So many sites to see at Toronto Doors Open this year. I love the opportunity to explore inside spaces you normally can't visit and learn more about the city and its history.
It was once a major jail in Toronto, but now the 152-year-old facility serves as a hospital administration building. The site of so many public executions, it's no wonder the Don Jail is the host to so many ghosts. The imprint of the gallows on the wall is testament to the public hangings, and the last execution in Canada. Although I've been meaning to visit for many years, this year's Open Doors finally brought me inside. All the walls are painted white and windows let in lots of light, but it's not so hard to imagine this place dark, dingy, and crawling with rats and cockroaches.
The Arts and Letters Club was on my list because we tried to gain entry a previous year, but they weren't 'open.' So, of course it made it all the more tantalizing! The club's address has been 14 Elm since 1920, with past members including the Group of Seven, Frederick Banting, and Robertson Davies. A welcoming space! Although women weren't allowed until the mid-seventies, they now outnumber men. I''m tempted to join myself, and may drop in to the bar some night after work to find out more.
There were two highlights at the Masonic Temple for me. The first was the snooker table Mick Jagger had built on site when he stayed there four months in the 70's. The thing was too massive to fit through the door, so lives there still. The other highlight was a section of floor, with the masonic star and tiles of white and black - symbols of the Great Architect and the struggle against good and evil. I've been to a few concerts here, and always enjoyed the vibe, but didn't realize there was so much more here on the upper levels. The current inhabitant, a tech company opened it up for the day. Murals from previous tenants Much Music and CTV still colour the walls.
My niece Emma was baptised at St John's Church Norway, also known as St. John the Baptist Norway Anglican Church, but I haven't been back siince. We drive by the stately Kingston Road landmark frequently. Perched high on a hill, it becomes a metaphor for the humble to approach a state of grace as they climb upward. Beautiful stained glass windows on the interior, and lots of pale wood. Lovely to just sit and breathe.
We weren't really planning on stopping, but as we were driving by we noticed the Door's Open sign at Scarborough Arts. A walk was in progress, but just coming to an end; unfortunately we'd missed the tour of Birchcliffe murals. Rob started chatting to one of the artists. Berg turned out to be the original painter of the rainbow bridge - a much loved landmark in the Don Valley. He painted it as a memorial to a homeless person. He's done many of the murals in the area, some commissioned like the one on Iki Sushi, and others done simply for the cost of paint.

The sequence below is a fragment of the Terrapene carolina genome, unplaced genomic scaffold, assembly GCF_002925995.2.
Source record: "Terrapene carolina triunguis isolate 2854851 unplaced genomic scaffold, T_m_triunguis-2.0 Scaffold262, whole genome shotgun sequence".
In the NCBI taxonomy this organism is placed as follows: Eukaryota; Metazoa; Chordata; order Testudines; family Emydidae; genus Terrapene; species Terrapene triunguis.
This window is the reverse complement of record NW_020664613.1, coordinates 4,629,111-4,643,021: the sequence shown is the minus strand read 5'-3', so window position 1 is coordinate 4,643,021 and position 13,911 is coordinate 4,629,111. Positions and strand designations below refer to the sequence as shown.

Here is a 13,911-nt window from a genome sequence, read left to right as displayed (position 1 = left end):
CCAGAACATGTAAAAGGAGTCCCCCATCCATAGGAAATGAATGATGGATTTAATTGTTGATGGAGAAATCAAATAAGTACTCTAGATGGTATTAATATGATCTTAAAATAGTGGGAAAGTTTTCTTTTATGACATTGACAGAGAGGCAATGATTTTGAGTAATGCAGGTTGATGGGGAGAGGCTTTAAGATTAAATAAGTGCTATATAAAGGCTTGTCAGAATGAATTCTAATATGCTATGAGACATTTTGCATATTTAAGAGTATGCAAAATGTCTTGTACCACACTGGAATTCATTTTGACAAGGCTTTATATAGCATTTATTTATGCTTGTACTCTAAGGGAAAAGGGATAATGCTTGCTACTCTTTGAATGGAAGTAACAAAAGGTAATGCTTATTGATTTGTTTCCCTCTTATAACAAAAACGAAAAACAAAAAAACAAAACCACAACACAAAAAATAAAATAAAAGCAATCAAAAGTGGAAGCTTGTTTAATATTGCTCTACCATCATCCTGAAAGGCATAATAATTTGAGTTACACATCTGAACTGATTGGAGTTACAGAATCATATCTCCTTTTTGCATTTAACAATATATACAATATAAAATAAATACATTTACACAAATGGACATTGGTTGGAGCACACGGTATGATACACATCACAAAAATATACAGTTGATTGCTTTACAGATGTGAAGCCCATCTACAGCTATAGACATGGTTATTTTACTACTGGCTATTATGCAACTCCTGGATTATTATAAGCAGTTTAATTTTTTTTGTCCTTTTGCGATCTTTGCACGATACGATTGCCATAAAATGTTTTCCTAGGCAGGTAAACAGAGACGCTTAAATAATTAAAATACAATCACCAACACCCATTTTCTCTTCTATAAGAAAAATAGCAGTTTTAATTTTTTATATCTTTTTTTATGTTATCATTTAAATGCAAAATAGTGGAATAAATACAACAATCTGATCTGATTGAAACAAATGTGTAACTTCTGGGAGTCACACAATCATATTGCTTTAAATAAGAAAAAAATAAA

Fool's Paradise was the home of artist Doris McCarthy. If I were an artist I would apply to become an artist in residence, a privilege granted 4 times each year through the Heritage Trust. An inspiring view at the top of the Scarborough Bluffs, there was nothing here when Doris bought her acres in the wilderness. Over time, she built it to suit herself - including small proportions for her 4'10" frame. She built a pond to reflect the changing sky and placed it outside her windows for constant view.
I visit the grounds of the R.C. Water Filtration Plant several times a year but have never been inside. What an impressive structure! Marble, steel and built to last. Functional, but with art deco flourishes. A few water fountains were placed throughout, and I couldn't pass without taking a drink of the fresh, cool water. There were also photos of R.C. Harris, I'd always pictured a bookish character, but there he was, all big and burly. His physical size must have been an asset as he pushed his projects through from idea to completion. A man with vision and insistence on investing in infrastructure for the future, I wish he could influence some at City Hall today.